How immigrants are redefining 'American' in Southern California

In immigration news: Clash over GOP legalization plan for minors, activists arrested at border, the 2014 primaries, more

Roberto (Bear) Guerra

Legal status for young people brought to the U.S. illegally has been debated for more than a decade, most recently Tuesday as House members discussed a Republican proposal offering limited legalization for youths brought here as children. It was dismissed by House Democrats, who seek a broader legalization plan as part of a comprehensive immigration overhaul.

House GOP plan to legalize unauthorized immigrants brought as kids rejected by Democrats - Associated Press A hearing Tuesday on a yet-to-be-introduced proposal from House Republicans that would offer legal status to young people brought to the U.S. illegally as children drew resistance from House Democrats, who say limiting legalization to a small group of unauthorized immigrants isn't enough.

Nine DREAMer activists arrested at US border - Fronteras Desk A group of young people born in Mexico who arrived illegally as minors returned to Mexico - then presented themselves at the border Monday in Nogales - to test U.S. immigration policies. They've been transferred to a detention facility in Arizona as officials process their request for reentry.

House Democrats warn odds of immigration reform dim in 2014 - The Hill From the story: "'We've seen how in an election year it's very difficult to get a lot done, and that's unfortunate,' Rep. Xavier Becerra (Calif.), chairman of the Democratic Caucus, told reporters in the Capitol." The House has yet to come up with a comprehensive immigration bill, and House GOP leaders have said they won't support the Senate's version.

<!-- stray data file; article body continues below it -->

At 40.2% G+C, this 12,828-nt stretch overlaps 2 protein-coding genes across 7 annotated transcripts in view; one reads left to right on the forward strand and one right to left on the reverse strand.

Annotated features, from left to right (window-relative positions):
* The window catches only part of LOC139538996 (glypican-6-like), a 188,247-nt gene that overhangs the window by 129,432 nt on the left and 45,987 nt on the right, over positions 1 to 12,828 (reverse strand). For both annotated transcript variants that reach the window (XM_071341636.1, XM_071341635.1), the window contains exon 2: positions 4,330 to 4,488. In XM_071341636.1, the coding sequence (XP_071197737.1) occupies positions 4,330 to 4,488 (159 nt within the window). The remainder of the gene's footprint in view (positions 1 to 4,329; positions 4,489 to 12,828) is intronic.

Will Republicans lose primaries over immigration reform? - The Atlantic Some House Republicans worry they might lose support from constituents in the 2014 primaries if they support an immigration reform plan. But they might not lose that much: A new poll shows only about 20 percent of GOP primary voters strongly opposed to "most forms of immigration reform."

Poll: Immigration a quandary for Republicans - Washington Post According to a new poll, "half of all Americans — and 83 percent of Hispanics — say they would be disappointed if the House does not pass legislation instituting a path to citizenship. But Republican rank-and-file oppose such a provision, making it a central sticking point in GOP deliberations over the legislation."

Latinos in U.S. increasingly rely on English-language news, report finds - New York Times On the results of a new Pew Hispanic Center report that found 82 percent of Latinos surveyed saying that at least some of the news they follow is in English; only 78 percent said the same thing in 2006. This has been a growing trend, driving a push for English-language content aimed at Latino audiences.

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